Datasets used in reviews

The following datasets are used in the reviews.


The data are on 3,435 children who attended 148 primary schools and 19 secondary schools in Scotland. There are 11 fields in the data set of which the following are used.

  1. VRQ: A verbal reasoning score from tests pupils took when they entered secondary school
  2. ATTAIN: Attainment score of pupils at age 16
  3. PID: Primary school identifying code
  4. SEX: Pupil's gender
    0 = boy
    1 = girl
  5. SC: Pupil's social class scale (continuous scale score from low to high social class)
  6. SID: Secondary school identifying code

Model to be fitted: Cross-classified model.


Paterson, L. (1991). Socio economic status and educational attainment: a multidimensional and multilevel study. Evaluation and Research in Education, 5: 97-121.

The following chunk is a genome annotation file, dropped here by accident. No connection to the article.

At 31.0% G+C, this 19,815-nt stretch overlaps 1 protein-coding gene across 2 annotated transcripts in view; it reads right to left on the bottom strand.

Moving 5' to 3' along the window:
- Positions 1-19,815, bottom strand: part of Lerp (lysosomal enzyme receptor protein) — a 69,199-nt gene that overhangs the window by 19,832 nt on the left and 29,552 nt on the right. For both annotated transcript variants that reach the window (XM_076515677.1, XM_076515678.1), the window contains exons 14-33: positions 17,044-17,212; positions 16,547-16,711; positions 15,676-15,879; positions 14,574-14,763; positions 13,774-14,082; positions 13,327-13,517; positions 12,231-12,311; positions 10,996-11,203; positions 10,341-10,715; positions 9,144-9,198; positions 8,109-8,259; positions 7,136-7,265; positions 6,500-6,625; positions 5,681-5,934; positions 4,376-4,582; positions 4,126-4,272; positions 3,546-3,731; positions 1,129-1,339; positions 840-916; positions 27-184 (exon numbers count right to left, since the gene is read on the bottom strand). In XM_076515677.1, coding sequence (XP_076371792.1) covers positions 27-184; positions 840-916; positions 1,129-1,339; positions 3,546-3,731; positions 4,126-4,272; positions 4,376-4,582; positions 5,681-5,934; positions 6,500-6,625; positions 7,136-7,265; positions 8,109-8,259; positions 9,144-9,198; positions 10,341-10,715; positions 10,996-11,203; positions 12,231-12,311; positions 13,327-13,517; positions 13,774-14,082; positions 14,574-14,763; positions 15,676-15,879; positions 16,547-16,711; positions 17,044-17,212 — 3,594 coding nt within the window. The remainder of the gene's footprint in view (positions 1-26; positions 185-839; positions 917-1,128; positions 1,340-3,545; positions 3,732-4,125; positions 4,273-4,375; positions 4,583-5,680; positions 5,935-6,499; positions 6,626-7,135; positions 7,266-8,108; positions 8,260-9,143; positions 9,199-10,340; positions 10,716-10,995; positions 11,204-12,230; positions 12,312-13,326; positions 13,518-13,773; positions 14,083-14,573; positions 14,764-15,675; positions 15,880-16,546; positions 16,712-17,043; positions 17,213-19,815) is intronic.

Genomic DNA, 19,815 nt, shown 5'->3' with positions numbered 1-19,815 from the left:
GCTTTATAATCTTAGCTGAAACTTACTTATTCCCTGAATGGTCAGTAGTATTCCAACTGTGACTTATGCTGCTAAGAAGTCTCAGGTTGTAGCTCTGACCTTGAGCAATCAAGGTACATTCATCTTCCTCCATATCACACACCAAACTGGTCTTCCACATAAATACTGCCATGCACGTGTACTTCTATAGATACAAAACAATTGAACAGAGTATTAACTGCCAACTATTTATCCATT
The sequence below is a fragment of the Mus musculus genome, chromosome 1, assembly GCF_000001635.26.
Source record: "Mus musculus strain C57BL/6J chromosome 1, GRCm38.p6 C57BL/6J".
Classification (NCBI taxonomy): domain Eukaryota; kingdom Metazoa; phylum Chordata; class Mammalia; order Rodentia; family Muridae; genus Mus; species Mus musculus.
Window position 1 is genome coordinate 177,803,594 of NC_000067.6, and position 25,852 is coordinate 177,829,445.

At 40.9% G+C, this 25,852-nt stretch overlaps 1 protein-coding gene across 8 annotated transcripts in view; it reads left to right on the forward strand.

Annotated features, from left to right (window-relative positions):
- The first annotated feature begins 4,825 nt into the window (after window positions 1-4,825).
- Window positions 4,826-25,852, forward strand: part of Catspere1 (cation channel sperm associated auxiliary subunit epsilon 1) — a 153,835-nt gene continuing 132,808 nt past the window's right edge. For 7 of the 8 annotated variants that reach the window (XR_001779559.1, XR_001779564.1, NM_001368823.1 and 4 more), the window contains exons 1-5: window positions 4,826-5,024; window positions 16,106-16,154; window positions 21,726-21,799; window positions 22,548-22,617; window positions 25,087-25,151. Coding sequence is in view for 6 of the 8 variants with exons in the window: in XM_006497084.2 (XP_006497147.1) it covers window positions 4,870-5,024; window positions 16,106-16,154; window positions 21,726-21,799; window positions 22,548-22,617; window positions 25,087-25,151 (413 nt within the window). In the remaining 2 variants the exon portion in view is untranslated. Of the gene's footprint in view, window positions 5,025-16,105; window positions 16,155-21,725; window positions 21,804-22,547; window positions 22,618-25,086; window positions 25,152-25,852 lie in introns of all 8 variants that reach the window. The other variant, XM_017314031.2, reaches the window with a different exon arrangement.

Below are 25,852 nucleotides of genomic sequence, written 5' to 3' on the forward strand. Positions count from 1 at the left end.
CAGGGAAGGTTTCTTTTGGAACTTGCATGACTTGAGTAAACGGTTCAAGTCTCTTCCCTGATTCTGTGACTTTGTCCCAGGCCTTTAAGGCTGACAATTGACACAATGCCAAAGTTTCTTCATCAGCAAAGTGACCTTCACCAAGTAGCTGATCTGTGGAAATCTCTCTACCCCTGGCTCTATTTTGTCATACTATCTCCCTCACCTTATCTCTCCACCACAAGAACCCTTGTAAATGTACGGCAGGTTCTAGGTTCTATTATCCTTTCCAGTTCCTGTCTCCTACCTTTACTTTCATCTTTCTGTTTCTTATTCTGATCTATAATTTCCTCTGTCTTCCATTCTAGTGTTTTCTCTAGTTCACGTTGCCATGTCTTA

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These data come from the 1988 Bangladesh Fertility Survey. The file consists of a subsample of 1934 women grouped in 60 districts. The variables are defined as follows:

  1. WOMAN: identifying code for each woman
  2. DISTRICT: identifying code for each district
  3. USE: Contraceptive use at time of survey: Response
    1 = using contraception
    0 = not using contraception
  4. LC: Number of living children at time of survey
    1 = None
    2 = 1
    3 = 2
    4 = 3 or more
  5. AGE: Age of woman at time of survey (in years), centred around mean
  6. URBAN: Type of region of residence
    1 = Urban
    0 = Rural
  7. CONSTANT = 1

Model to be fitted: Two-level main effects model with logistic and other link functions with all covariates.


Huq, N. M., and Cleland, J. (1990). Bangladesh Fertility Survey 1989 (Main Report) Dhaka: National Institute of Population Research and Training.

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This consists of 7 fields in the following order:

  1. ID for Local Education Authorities
  2. ID for schools
  3. ID for individuals